Simon

mbmango

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Re: First time grafting jitters
« Reply #3 on: October 11, 2019, 12:18:09 AM »
It was pretty warm when I started this, but we're dipping into the 50s overnight now.  These stocks are on the west side though, against a block wall, and surrounded by concrete so I'm guessing that's why at least 2 of the stocks are still actively flushing.  The main one, where I put on 4 scions, is the only one to not flower after last winter, so it actually got to put out 3 flushes this year, and those grafts have also started pushing.

I blame it all on the luck of checking in and seeing Phelipe's offer for trees.  Soon after, I see Behl's scions.  After grafting Behl's, I was feeling pretty good about it in general, and then I thought why not try to save some of the terminals from the shipping-stressed trees that had already defoliated their freshest terminals.  So, clipped those, soaked them in a glass of water to plump them back up, and did those too.  It was already dark by the time I was doing the last one.  Plus, it was at the highest point of my precious branch, so I was pretty much blind and just doing it by feel.  I wasn't really expecting much, but 2 of the 3, including the last one, are looking surprisingly good.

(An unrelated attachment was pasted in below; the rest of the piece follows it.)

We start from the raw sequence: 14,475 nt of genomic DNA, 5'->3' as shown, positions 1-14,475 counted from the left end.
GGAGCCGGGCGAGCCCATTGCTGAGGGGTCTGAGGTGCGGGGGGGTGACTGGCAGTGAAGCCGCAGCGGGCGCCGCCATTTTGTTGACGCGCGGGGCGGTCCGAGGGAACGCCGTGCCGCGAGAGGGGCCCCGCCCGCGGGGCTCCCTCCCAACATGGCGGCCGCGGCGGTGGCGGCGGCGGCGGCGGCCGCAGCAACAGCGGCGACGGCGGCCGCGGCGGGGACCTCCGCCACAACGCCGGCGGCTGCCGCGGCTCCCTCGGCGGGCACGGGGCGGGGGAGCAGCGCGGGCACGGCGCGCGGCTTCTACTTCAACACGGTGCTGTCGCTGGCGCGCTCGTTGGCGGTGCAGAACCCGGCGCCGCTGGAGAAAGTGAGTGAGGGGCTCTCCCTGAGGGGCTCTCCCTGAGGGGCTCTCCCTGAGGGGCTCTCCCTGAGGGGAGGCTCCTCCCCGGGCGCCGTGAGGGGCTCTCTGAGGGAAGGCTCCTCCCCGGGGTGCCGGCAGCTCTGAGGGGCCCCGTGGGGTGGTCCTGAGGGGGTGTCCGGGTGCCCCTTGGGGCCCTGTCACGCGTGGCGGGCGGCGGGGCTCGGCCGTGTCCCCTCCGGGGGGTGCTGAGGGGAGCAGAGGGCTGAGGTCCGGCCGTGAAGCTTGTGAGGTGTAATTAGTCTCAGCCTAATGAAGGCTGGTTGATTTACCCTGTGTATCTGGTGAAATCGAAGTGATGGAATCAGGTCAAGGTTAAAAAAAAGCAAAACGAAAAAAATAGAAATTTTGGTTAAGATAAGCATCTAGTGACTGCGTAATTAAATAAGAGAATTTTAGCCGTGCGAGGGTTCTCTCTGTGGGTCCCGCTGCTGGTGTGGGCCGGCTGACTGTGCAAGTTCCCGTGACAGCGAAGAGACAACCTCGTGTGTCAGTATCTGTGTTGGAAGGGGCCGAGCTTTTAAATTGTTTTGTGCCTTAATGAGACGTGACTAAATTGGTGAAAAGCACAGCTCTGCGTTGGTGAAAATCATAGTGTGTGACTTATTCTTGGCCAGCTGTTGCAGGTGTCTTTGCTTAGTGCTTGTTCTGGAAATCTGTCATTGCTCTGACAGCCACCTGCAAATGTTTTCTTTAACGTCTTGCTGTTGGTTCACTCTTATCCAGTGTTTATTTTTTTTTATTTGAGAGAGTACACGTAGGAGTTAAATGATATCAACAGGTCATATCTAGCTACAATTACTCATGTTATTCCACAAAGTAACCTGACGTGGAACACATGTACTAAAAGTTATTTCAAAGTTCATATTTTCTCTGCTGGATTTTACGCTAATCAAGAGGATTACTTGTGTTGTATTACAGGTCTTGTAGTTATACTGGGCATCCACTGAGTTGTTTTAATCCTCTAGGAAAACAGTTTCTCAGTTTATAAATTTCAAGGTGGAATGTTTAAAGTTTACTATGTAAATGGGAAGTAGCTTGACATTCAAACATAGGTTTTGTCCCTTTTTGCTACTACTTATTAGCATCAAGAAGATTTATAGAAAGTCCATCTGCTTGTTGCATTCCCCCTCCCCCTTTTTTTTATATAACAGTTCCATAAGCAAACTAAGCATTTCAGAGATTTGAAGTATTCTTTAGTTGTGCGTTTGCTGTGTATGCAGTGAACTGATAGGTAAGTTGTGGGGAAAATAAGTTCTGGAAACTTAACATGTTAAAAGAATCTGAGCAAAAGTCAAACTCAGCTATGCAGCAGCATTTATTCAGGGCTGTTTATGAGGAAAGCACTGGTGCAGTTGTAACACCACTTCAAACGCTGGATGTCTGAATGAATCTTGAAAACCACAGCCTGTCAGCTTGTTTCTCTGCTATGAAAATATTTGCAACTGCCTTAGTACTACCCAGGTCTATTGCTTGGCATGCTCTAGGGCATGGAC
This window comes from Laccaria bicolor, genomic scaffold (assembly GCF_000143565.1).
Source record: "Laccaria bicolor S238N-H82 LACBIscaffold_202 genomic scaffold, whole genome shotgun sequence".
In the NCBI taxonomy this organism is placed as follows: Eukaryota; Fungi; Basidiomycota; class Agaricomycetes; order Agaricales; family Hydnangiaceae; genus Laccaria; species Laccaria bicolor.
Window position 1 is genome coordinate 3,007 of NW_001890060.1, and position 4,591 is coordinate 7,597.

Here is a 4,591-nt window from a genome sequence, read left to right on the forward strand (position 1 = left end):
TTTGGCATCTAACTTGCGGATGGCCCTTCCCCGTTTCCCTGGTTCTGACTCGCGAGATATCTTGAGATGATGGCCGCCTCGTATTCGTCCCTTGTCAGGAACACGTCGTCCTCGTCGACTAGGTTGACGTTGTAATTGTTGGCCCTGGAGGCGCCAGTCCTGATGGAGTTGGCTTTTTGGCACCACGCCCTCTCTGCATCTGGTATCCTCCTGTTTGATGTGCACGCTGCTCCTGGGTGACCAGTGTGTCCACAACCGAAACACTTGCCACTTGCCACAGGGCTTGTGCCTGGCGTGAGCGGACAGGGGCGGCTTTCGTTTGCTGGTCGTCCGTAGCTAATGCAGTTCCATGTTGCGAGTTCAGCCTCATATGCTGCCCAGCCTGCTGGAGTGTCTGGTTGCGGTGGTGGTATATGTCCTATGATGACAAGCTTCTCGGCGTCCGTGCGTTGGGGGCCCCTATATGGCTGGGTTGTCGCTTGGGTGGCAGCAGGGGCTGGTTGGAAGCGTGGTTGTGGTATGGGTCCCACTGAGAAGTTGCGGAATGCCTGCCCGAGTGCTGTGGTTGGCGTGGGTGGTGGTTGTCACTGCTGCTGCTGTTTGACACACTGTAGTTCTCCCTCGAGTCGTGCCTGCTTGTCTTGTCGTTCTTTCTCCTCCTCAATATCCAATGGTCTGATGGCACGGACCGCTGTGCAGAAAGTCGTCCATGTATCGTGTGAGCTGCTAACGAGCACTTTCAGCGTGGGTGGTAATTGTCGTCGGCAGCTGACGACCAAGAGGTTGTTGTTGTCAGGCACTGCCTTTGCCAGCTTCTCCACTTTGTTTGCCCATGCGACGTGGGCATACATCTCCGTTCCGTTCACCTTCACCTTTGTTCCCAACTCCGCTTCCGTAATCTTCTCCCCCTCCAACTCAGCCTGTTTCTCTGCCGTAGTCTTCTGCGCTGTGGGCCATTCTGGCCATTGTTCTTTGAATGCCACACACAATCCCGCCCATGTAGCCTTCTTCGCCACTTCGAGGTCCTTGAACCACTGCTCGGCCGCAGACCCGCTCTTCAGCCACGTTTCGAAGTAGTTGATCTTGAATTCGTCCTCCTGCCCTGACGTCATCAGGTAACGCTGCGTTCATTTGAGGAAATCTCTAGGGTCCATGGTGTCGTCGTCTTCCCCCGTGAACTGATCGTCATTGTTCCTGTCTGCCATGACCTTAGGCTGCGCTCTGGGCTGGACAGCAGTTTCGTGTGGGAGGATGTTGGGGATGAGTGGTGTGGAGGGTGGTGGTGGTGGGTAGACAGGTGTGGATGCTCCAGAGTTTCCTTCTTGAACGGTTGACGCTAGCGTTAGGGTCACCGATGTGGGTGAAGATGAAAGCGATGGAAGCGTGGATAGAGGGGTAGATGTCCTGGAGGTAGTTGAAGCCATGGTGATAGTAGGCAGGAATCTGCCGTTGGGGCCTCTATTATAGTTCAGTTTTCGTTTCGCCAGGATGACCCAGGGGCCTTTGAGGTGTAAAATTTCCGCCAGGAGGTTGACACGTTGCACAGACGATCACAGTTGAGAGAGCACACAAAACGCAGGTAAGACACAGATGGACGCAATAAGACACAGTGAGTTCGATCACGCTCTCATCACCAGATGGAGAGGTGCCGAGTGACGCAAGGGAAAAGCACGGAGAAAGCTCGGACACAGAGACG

My current project is putting up a mini-greenhouse for the new trees and any future projects.  They're currently sitting in my office for now.  Will try to get some new seedlings ready for next year.  Still got the jumbo Mexican Keitts left at 99 Ranch.


Oolie

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Re: First time grafting jitters
« Reply #4 on: October 11, 2019, 12:27:24 AM »